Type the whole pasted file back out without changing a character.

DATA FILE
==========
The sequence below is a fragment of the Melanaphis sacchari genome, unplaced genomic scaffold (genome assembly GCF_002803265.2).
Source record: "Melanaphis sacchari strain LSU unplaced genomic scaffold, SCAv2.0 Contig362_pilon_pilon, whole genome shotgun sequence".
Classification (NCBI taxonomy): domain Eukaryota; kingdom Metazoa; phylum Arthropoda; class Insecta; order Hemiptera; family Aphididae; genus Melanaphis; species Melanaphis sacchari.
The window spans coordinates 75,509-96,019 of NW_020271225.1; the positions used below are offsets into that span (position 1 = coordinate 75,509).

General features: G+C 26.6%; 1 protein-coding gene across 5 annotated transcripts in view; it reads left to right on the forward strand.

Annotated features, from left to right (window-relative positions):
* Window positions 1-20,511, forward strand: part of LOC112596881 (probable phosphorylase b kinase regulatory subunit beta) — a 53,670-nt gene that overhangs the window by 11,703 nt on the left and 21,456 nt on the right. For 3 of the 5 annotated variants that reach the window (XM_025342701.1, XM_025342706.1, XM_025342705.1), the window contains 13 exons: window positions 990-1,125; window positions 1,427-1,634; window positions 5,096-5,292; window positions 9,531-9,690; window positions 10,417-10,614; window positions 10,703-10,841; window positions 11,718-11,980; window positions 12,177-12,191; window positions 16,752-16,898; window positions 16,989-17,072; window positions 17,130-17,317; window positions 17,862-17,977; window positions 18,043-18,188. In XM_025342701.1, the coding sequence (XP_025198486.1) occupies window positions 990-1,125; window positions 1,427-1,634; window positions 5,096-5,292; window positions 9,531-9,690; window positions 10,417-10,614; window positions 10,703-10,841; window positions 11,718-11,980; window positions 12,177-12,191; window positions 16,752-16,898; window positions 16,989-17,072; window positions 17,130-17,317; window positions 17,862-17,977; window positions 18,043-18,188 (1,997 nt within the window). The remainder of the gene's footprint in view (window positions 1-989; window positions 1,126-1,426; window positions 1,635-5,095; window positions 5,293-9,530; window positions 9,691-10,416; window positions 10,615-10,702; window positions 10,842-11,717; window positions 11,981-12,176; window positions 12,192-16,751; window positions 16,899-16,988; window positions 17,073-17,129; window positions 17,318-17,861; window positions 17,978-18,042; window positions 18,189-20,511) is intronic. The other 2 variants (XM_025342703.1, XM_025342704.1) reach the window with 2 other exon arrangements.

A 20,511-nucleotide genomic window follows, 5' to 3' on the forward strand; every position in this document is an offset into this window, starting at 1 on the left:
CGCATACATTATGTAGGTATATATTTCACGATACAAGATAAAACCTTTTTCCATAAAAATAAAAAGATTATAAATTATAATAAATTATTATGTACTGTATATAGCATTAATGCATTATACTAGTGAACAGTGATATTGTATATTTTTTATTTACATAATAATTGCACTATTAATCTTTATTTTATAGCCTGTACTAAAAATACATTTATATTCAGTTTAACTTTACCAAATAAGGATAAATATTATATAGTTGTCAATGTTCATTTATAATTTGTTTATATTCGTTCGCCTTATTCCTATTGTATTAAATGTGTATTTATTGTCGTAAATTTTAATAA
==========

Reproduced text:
The sequence below is a fragment of the Melanaphis sacchari genome, unplaced genomic scaffold (genome assembly GCF_002803265.2).
Source record: "Melanaphis sacchari strain LSU unplaced genomic scaffold, SCAv2.0 Contig362_pilon_pilon, whole genome shotgun sequence".
Classification (NCBI taxonomy): domain Eukaryota; kingdom Metazoa; phylum Arthropoda; class Insecta; order Hemiptera; family Aphididae; genus Melanaphis; species Melanaphis sacchari.
The window spans coordinates 75,509-96,019 of NW_020271225.1; the positions used below are offsets into that span (position 1 = coordinate 75,509).

General features: G+C 26.6%; 1 protein-coding gene across 5 annotated transcripts in view; it reads left to right on the forward strand.

Annotated features, from left to right (window-relative positions):
* Window positions 1-20,511, forward strand: part of LOC112596881 (probable phosphorylase b kinase regulatory subunit beta) — a 53,670-nt gene that overhangs the window by 11,703 nt on the left and 21,456 nt on the right. For 3 of the 5 annotated variants that reach the window (XM_025342701.1, XM_025342706.1, XM_025342705.1), the window contains 13 exons: window positions 990-1,125; window positions 1,427-1,634; window positions 5,096-5,292; window positions 9,531-9,690; window positions 10,417-10,614; window positions 10,703-10,841; window positions 11,718-11,980; window positions 12,177-12,191; window positions 16,752-16,898; window positions 16,989-17,072; window positions 17,130-17,317; window positions 17,862-17,977; window positions 18,043-18,188. In XM_025342701.1, the coding sequence (XP_025198486.1) occupies window positions 990-1,125; window positions 1,427-1,634; window positions 5,096-5,292; window positions 9,531-9,690; window positions 10,417-10,614; window positions 10,703-10,841; window positions 11,718-11,980; window positions 12,177-12,191; window positions 16,752-16,898; window positions 16,989-17,072; window positions 17,130-17,317; window positions 17,862-17,977; window positions 18,043-18,188 (1,997 nt within the window). The remainder of the gene's footprint in view (window positions 1-989; window positions 1,126-1,426; window positions 1,635-5,095; window positions 5,293-9,530; window positions 9,691-10,416; window positions 10,615-10,702; window positions 10,842-11,717; window positions 11,981-12,176; window positions 12,192-16,751; window positions 16,899-16,988; window positions 17,073-17,129; window positions 17,318-17,861; window positions 17,978-18,042; window positions 18,189-20,511) is intronic. The other 2 variants (XM_025342703.1, XM_025342704.1) reach the window with 2 other exon arrangements.

A 20,511-nucleotide genomic window follows, 5' to 3' on the forward strand; every position in this document is an offset into this window, starting at 1 on the left:
CGCATACATTATGTAGGTATATATTTCACGATACAAGATAAAACCTTTTTCCATAAAAATAAAAAGATTATAAATTATAATAAATTATTATGTACTGTATATAGCATTAATGCATTATACTAGTGAACAGTGATATTGTATATTTTTTATTTACATAATAATTGCACTATTAATCTTTATTTTATAGCCTGTACTAAAAATACATTTATATTCAGTTTAACTTTACCAAATAAGGATAAATATTATATAGTTGTCAATGTTCATTTATAATTTGTTTATATTCGTTCGCCTTATTCCTATTGTATTAAATGTGTATTTATTGTCGTAAATTTTAATAA